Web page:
President Tsai Ingwen took part in The Heritage Foundation's livestreamed special policy dialogue TaiwanU.S. An Enduring Partnership in the IndoPacific March 28 during her stopover in Hawaii.
The government's approach to the IndoPacific centers on three core principles: democracy, regional prosperity and collective security, Tsai said. Taiwan is willing and able to work closely with likeminded countries committed to preserving rulesbased order at the heart of the region's prosperity since World War II, she added.
Hosted by Heritage President Kay Coles James, the dialogue also featured panelists Edwin J. Feulner, founder and former president of the think tank, and U.S. lawmakers Sen. Cory Gardner and Rep. Ted Yoho.
According to Tsai, the government is pursuing a more aggressive and forceful approach to defending Taiwan's hardearned freedom. This ensures the country remains a beacon of democracy and negates pressure from China to accept a one country, two systems model, she said.
At the same time, the government is stepping up efforts to align Taiwan with likeminded partners facing similar challenges, Tsai said, citing the recent International Training Workshop on AntiCorruption in Public and Private Sectors staged by Taiwan, the U.S. and Japan in Taipei City under the Global Cooperation Training Framework, as well as the IndoPacific Democratic Governance Consultation launched with the U.S. earlier in the month.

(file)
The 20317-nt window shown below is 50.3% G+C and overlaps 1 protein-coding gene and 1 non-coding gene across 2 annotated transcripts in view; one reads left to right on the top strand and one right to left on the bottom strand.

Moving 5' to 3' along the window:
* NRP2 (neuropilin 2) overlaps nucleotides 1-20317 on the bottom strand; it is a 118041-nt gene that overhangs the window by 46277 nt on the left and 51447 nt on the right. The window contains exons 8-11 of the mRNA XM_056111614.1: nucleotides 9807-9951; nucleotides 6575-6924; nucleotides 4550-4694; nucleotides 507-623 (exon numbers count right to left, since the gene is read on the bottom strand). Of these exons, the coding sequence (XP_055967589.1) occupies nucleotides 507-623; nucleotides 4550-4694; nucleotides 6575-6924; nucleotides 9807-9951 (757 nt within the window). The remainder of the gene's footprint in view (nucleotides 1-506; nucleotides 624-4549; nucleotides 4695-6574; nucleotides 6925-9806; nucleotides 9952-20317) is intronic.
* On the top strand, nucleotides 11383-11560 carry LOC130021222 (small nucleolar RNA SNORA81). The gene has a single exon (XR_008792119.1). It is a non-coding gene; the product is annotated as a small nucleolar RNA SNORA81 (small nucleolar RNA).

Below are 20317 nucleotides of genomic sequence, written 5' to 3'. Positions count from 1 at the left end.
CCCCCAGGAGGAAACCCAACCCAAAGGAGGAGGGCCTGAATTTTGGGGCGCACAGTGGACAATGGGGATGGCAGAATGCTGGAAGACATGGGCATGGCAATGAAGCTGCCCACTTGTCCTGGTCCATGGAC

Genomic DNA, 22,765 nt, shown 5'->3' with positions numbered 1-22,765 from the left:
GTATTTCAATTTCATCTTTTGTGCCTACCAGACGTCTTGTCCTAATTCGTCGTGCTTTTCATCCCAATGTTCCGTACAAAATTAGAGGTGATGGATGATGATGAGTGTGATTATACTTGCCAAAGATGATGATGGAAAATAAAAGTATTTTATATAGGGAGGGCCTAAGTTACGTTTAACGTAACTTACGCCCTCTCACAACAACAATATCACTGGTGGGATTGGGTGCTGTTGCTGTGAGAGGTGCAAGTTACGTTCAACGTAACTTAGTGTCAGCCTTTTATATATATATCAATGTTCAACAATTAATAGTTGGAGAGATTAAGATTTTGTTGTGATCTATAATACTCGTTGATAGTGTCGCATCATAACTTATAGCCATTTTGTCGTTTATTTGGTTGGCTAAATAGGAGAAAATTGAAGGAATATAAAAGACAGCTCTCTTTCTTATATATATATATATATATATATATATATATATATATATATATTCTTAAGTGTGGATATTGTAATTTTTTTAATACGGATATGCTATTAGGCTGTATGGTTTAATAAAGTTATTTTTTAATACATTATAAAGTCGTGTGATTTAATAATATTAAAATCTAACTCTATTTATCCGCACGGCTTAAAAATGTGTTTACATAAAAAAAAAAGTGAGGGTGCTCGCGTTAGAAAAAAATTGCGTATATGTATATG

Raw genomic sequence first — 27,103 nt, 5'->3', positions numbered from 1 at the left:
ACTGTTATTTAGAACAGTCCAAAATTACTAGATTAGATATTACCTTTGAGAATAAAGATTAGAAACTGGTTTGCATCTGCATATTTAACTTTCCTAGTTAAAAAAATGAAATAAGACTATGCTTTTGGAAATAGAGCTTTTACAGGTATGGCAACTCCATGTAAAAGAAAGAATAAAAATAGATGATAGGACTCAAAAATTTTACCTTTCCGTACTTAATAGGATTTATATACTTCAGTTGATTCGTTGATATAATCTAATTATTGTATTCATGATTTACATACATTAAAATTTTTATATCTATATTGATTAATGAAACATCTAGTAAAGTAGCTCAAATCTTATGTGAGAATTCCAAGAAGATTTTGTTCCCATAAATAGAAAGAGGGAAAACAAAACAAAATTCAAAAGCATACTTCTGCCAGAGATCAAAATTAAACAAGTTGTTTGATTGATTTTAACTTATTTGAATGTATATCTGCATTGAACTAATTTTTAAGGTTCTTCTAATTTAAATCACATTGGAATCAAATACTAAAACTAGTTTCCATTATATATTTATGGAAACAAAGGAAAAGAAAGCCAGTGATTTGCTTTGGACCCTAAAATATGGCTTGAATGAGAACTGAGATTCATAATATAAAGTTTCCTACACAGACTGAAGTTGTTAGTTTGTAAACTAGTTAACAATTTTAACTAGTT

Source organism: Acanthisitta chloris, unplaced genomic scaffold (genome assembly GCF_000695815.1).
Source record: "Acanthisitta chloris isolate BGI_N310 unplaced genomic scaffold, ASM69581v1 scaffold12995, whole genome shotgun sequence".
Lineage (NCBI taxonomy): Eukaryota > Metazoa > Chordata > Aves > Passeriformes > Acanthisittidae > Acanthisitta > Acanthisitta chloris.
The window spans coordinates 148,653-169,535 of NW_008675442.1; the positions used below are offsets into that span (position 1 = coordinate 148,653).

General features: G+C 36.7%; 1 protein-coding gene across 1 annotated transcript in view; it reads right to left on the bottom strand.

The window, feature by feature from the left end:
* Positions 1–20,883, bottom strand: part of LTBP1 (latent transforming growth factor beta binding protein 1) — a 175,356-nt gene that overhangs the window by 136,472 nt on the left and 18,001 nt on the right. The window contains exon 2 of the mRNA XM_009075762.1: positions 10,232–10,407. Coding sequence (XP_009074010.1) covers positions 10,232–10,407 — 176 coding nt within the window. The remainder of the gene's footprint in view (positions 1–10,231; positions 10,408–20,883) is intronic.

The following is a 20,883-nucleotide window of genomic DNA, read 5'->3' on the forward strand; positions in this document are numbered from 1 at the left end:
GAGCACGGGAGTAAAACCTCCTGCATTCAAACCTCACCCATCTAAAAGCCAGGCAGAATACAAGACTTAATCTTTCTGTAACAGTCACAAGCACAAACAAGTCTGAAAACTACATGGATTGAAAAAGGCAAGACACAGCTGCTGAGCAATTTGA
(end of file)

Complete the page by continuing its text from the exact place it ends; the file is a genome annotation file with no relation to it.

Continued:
Tsai said Taiwan is determined to play a greater role in fostering regional prosperity through trade, investment and respect for rule of law. This is why the government is working to secure the country's participation in regional trade blocs such as the Comprehensive and Progressive Agreement for TransPacific Partnership, she added.
Although Taiwan is battling a campaign of coercion by China, Tsai said the government will not waver in its pragmatic and responsible approach to crossstrait relations defined by coexistence instead of confrontation and reconciliation instead of conflict.
China has seized every opportunity to alter the crossstrait status quo by attempting to undermine Taiwan's democratic institutions, heighten military tensions and reduce the country's international space, Tsai said. This situation underscores the need to strengthen selfdefense capabilities and make sure Taiwan's 23 million people continue to enjoy freedom, democracy and an enviable way of life.
Tsai landed in Hawaii the day before after wrapping up her eightday Oceans of Democracy 2019 Presidential Visit to three of Taiwan's Pacific allies: Palau, Nauru and the Marshall Islands. She was greeted onboard the presidential charter by James F. Moriarty, chairman of the American Institute in Taiwan, and Stanley Kao, head of the Taipei Economic and Cultural Representative Office in the U.S.
After deplaning, Tsai was honored with a dinner banquet organized by Taiwan expatriates in Honolulu. Others in attendance included Moriarty, former AIT Chairman Raymond F. Burghardt, former U.S. Ambassador and Senior Official to AsiaPacific Economic Cooperation Lauren K. Moriarty and Hawaii House Speaker Scott Saiki.
Tsai, who is scheduled to return in the evening of March 28, will hold a news conference upon touching down at Taiwan Taoyuan International Airport.
Source: Taiwan Today